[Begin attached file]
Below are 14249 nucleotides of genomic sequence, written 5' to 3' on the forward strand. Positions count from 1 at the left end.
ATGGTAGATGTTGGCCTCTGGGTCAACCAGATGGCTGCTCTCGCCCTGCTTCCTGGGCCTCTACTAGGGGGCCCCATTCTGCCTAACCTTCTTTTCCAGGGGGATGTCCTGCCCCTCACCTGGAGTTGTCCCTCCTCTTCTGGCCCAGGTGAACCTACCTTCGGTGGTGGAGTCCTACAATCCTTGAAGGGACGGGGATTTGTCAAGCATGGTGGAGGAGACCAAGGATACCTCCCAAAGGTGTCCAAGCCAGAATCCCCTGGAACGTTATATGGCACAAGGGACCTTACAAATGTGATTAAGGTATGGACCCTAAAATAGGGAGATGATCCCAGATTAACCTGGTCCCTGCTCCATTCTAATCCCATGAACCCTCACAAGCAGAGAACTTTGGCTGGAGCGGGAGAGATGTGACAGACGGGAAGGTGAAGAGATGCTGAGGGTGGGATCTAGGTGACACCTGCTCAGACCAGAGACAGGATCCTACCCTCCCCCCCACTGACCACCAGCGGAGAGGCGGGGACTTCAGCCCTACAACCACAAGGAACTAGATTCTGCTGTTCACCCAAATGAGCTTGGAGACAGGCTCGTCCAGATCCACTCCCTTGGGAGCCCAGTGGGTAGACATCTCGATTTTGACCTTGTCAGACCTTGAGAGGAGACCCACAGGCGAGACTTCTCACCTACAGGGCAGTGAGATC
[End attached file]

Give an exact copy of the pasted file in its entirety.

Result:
Below are 14249 nucleotides of genomic sequence, written 5' to 3' on the forward strand. Positions count from 1 at the left end.
ATGGTAGATGTTGGCCTCTGGGTCAACCAGATGGCTGCTCTCGCCCTGCTTCCTGGGCCTCTACTAGGGGGCCCCATTCTGCCTAACCTTCTTTTCCAGGGGGATGTCCTGCCCCTCACCTGGAGTTGTCCCTCCTCTTCTGGCCCAGGTGAACCTACCTTCGGTGGTGGAGTCCTACAATCCTTGAAGGGACGGGGATTTGTCAAGCATGGTGGAGGAGACCAAGGATACCTCCCAAAGGTGTCCAAGCCAGAATCCCCTGGAACGTTATATGGCACAAGGGACCTTACAAATGTGATTAAGGTATGGACCCTAAAATAGGGAGATGATCCCAGATTAACCTGGTCCCTGCTCCATTCTAATCCCATGAACCCTCACAAGCAGAGAACTTTGGCTGGAGCGGGAGAGATGTGACAGACGGGAAGGTGAAGAGATGCTGAGGGTGGGATCTAGGTGACACCTGCTCAGACCAGAGACAGGATCCTACCCTCCCCCCCACTGACCACCAGCGGAGAGGCGGGGACTTCAGCCCTACAACCACAAGGAACTAGATTCTGCTGTTCACCCAAATGAGCTTGGAGACAGGCTCGTCCAGATCCACTCCCTTGGGAGCCCAGTGGGTAGACATCTCGATTTTGACCTTGTCAGACCTTGAGAGGAGACCCACAGGCGAGACTTCTCACCTACAGGGCAGTGAGATC